“When you looked through an angel’s eyes you saw essences instead of surfaces, you saw the decay of the soul blistering and bubbling on the skins of people in the street, you saw the generosity of certain spirits resting on their shoulders in the form of birds.”Salman Rushdie, The Satanic Verses
Do we understand the scales of heaven and hell? Because both are human endeavors in the way they’re described to be imagined, element by element, spanning across generations and stamped – to be reverenced. The spell cast by Salman Rushdie with his Midnight’s Children stayed with me throughout The Satanic Verses.
I was blanketed in magical realism and mythical metamorphoses. It’s such a passionate book separated from a reality that it refuses to belong to. Be that as it may, you enter a universe found as if in a mirage; trapping mountains, drowning seas, and swallowing whole skies as it breathes.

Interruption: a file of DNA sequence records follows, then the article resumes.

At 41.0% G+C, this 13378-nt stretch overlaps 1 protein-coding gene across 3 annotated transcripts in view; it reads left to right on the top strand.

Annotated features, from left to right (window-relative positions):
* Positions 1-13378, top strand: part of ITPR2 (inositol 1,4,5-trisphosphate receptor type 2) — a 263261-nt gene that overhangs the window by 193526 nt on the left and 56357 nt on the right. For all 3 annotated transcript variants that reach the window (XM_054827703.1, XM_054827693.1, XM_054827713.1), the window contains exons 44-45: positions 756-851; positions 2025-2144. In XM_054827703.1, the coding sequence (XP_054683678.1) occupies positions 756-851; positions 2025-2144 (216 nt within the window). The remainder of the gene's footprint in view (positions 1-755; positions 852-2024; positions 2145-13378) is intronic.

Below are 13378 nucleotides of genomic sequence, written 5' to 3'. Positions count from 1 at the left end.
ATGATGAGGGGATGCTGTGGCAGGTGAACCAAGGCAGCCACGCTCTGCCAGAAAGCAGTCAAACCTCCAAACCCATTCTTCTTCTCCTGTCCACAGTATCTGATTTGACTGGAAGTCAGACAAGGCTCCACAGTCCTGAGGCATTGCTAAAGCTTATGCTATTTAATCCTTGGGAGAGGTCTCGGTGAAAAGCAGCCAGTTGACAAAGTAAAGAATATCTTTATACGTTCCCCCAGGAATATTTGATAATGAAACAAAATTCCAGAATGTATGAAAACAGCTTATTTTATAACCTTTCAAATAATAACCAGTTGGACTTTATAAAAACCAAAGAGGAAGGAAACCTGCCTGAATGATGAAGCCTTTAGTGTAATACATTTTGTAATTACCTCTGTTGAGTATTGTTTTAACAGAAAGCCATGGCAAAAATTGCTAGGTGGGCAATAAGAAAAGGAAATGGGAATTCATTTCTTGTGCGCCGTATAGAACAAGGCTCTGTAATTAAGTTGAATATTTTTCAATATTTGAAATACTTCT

What begins as a tragedy creates an atmosphere of revelations and multi-faceted encounters. The twists and turns that make this book “blasphemous,” I find embroidered into the fabric of its essence. It swells as you progress and traps you. After all, existence is never stagnant. It moves like a contortionist to complete a person. So what if Existence is given an angelic metaphor in this book?
The book lives on and rejoices though eternally considered controversial by the wrath of what it summons. The Satanic Verses had a profound impression on me. For all the dust it raises, from which we all are conditioned, it’s an imaginative and compelling book.
Rushdie writes about the soul, the nature of good and (not versus) evil, the history of history, and above all, survival. As you grow old, how many skins do you shed? What is more painful: loss of materiality in a chaotic world or a lack of transcendent self? Sometimes we grow out of these questions as uncomfortably as we’re fed them.